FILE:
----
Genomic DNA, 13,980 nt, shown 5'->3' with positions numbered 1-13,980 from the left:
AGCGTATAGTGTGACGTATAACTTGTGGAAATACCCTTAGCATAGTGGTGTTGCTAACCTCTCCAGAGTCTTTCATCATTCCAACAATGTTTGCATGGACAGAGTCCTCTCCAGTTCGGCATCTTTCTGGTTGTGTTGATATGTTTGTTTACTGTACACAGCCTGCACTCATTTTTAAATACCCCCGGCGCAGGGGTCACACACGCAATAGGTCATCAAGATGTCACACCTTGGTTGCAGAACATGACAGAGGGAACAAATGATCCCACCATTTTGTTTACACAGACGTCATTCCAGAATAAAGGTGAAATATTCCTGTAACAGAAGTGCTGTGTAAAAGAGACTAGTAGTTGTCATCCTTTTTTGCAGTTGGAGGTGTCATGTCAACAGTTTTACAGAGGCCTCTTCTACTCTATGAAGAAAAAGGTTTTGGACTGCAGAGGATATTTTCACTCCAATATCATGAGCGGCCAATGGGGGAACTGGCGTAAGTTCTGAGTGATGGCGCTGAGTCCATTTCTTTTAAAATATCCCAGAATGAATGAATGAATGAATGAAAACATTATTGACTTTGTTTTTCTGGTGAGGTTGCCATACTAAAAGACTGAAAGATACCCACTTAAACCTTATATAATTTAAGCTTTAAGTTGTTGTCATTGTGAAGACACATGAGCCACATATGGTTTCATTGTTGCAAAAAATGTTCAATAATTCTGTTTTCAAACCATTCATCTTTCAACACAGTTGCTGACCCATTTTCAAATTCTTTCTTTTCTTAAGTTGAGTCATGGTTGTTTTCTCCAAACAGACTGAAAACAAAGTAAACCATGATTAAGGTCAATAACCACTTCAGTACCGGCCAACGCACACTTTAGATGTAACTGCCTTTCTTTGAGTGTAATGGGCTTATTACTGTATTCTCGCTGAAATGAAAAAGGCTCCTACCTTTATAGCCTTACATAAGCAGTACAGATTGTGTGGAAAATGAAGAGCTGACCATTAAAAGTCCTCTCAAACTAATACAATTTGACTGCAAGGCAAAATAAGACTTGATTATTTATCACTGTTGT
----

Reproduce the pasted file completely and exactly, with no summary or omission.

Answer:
Genomic DNA, 13,980 nt, shown 5'->3' with positions numbered 1-13,980 from the left:
AGCGTATAGTGTGACGTATAACTTGTGGAAATACCCTTAGCATAGTGGTGTTGCTAACCTCTCCAGAGTCTTTCATCATTCCAACAATGTTTGCATGGACAGAGTCCTCTCCAGTTCGGCATCTTTCTGGTTGTGTTGATATGTTTGTTTACTGTACACAGCCTGCACTCATTTTTAAATACCCCCGGCGCAGGGGTCACACACGCAATAGGTCATCAAGATGTCACACCTTGGTTGCAGAACATGACAGAGGGAACAAATGATCCCACCATTTTGTTTACACAGACGTCATTCCAGAATAAAGGTGAAATATTCCTGTAACAGAAGTGCTGTGTAAAAGAGACTAGTAGTTGTCATCCTTTTTTGCAGTTGGAGGTGTCATGTCAACAGTTTTACAGAGGCCTCTTCTACTCTATGAAGAAAAAGGTTTTGGACTGCAGAGGATATTTTCACTCCAATATCATGAGCGGCCAATGGGGGAACTGGCGTAAGTTCTGAGTGATGGCGCTGAGTCCATTTCTTTTAAAATATCCCAGAATGAATGAATGAATGAATGAAAACATTATTGACTTTGTTTTTCTGGTGAGGTTGCCATACTAAAAGACTGAAAGATACCCACTTAAACCTTATATAATTTAAGCTTTAAGTTGTTGTCATTGTGAAGACACATGAGCCACATATGGTTTCATTGTTGCAAAAAATGTTCAATAATTCTGTTTTCAAACCATTCATCTTTCAACACAGTTGCTGACCCATTTTCAAATTCTTTCTTTTCTTAAGTTGAGTCATGGTTGTTTTCTCCAAACAGACTGAAAACAAAGTAAACCATGATTAAGGTCAATAACCACTTCAGTACCGGCCAACGCACACTTTAGATGTAACTGCCTTTCTTTGAGTGTAATGGGCTTATTACTGTATTCTCGCTGAAATGAAAAAGGCTCCTACCTTTATAGCCTTACATAAGCAGTACAGATTGTGTGGAAAATGAAGAGCTGACCATTAAAAGTCCTCTCAAACTAATACAATTTGACTGCAAGGCAAAATAAGACTTGATTATTTATCACTGTTGT